A brief guide to divorce in New Hampshire

    Couples who need to separate in New Hampshire should be aware of the following things:

    New Hampshire state divorce laws

    To file for divorce in New Hampshire, at least one of the parties must have been a resident of the state for the past year or longer. You can file in the county where either party lives.

    Grounds for divorce

    Aside from no-fault divorces, there are several grounds for divorce in New Hampshire. Petitions for at-fault divorce may cite the reasons of:

    • Impotence

    • Adultery

    • Extreme cruelty

    • A partner’s conviction for a crime that could carry a sentence of imprisonment for at least a year

    • Health-endangering treatment

    • Chronic drunkenness in your partner for two years or longer

    • One partner joins a religious group or sect that does not condone marriage

    • Abandonment for two years or longer

    Legal separation

    Couples who are uncertain whether they wish to file for divorce in New Hampshire can apply for legal separation. This will create legally binding documents establishing guidelines for child support, payment of debt and other issues. These terms can later be applied to divorce if the couple decides to take that step. The separation can be withdrawn if the couple is reconciled.

    Types of divorce

    If both partners agree on all the terms of their divorce, a joint petition can be filed for a no-fault, uncontested divorce. Couples who are unable to reach an agreement in any area will appear in court to have a judge hear the facts of their contested divorce.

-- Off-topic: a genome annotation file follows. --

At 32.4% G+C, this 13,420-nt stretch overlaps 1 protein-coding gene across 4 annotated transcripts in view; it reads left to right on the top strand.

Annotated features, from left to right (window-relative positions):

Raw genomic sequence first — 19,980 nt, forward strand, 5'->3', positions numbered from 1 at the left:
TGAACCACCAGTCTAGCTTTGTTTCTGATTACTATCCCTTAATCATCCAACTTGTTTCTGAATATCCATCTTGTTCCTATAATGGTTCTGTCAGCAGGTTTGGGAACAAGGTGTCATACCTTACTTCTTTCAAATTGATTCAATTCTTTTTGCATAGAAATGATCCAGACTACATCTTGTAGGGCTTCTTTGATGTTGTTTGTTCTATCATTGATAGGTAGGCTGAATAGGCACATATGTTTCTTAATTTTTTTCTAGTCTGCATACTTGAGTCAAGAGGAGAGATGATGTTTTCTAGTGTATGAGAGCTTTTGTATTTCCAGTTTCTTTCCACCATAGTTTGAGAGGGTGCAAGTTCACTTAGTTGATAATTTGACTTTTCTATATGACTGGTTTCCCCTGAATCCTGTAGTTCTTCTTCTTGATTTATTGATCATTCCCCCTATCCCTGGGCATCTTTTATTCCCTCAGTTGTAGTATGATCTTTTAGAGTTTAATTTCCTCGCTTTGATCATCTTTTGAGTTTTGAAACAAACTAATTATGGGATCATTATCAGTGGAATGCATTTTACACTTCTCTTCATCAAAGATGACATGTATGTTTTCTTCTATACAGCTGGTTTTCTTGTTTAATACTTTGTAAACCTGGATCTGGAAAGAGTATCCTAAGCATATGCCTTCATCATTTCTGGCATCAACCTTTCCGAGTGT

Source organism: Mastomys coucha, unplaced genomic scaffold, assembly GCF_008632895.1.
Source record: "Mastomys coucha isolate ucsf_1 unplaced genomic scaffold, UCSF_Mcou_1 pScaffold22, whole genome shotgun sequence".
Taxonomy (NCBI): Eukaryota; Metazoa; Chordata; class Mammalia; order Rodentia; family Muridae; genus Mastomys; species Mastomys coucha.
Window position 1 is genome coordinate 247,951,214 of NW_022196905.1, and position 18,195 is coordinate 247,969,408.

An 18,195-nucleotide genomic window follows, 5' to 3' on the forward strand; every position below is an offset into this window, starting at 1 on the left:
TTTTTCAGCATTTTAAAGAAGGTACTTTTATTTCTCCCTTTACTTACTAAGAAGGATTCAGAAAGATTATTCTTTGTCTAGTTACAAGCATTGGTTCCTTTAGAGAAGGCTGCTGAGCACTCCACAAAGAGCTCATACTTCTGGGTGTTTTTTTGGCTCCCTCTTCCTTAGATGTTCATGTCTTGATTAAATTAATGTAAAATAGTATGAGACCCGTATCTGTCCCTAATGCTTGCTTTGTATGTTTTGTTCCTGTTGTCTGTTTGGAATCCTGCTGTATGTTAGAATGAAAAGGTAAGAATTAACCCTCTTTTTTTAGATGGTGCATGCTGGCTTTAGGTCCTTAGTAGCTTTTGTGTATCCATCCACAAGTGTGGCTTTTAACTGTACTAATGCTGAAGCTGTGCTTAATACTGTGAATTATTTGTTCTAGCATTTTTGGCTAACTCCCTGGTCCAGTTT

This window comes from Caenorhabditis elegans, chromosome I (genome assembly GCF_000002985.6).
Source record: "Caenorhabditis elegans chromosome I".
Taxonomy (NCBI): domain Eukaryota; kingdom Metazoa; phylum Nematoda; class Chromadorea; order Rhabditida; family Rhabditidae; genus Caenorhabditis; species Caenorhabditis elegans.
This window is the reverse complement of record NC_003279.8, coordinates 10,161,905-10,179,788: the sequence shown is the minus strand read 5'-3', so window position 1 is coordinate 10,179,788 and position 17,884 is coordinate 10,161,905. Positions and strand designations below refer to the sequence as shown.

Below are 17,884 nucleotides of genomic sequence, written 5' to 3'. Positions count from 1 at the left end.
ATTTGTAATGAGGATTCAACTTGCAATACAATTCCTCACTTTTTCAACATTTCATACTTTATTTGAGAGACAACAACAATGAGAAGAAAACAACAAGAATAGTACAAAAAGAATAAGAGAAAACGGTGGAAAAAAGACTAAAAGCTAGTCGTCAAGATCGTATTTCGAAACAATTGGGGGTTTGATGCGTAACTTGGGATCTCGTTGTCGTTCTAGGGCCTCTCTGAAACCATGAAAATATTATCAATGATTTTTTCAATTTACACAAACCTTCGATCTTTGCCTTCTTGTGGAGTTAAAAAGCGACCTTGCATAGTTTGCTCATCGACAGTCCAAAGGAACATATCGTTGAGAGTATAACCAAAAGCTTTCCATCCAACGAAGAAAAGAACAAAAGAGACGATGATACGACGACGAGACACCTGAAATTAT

No fault divorce

    Fault does not have to be demonstrated for a divorce to be granted. A no fault divorce in New Hampshire can be granted on the grounds of irreconcilable differences that have irreparably damaged the marriage.

    Steps in the divorce process

    If a joint petition is not submitted, after one spouse submits a petition for divorce in New Hampshire is filed, the other will receive a notification. The other party will have 10 days to go to court and receive a copy of the divorce petition. If they do not pick up their paperwork, they will receive a copy by certified mail or from a sheriff.

    Couples without children under the age of 18 who complete all the forms and are in agreement may not be required to appear in court. Couples with minor children will need to appear in court for an initial and final hearing, and will also be required to complete a child impact seminar.

    Spousal support

    Depending on the nature of the divorce, one spouse or another may petition for alimony. The finances and employability of both people will be among the factors taken into consideration.

    Child support

    Child support is calculated as a direct percentage of the income of whichever parent does not have custody. Adjustments may be made in the case of unexpected child medical expenses, the non-custody parent’s ability to pay and other factors.

    Fathers’ and mothers’ rights

    Custody decisions are not made on the basis of gender in cases of divorce in New Hampshire. Joint custody is often awarded but is not the default judgment of the court. Children who are old enough may state a preference as to which parent they want to live with.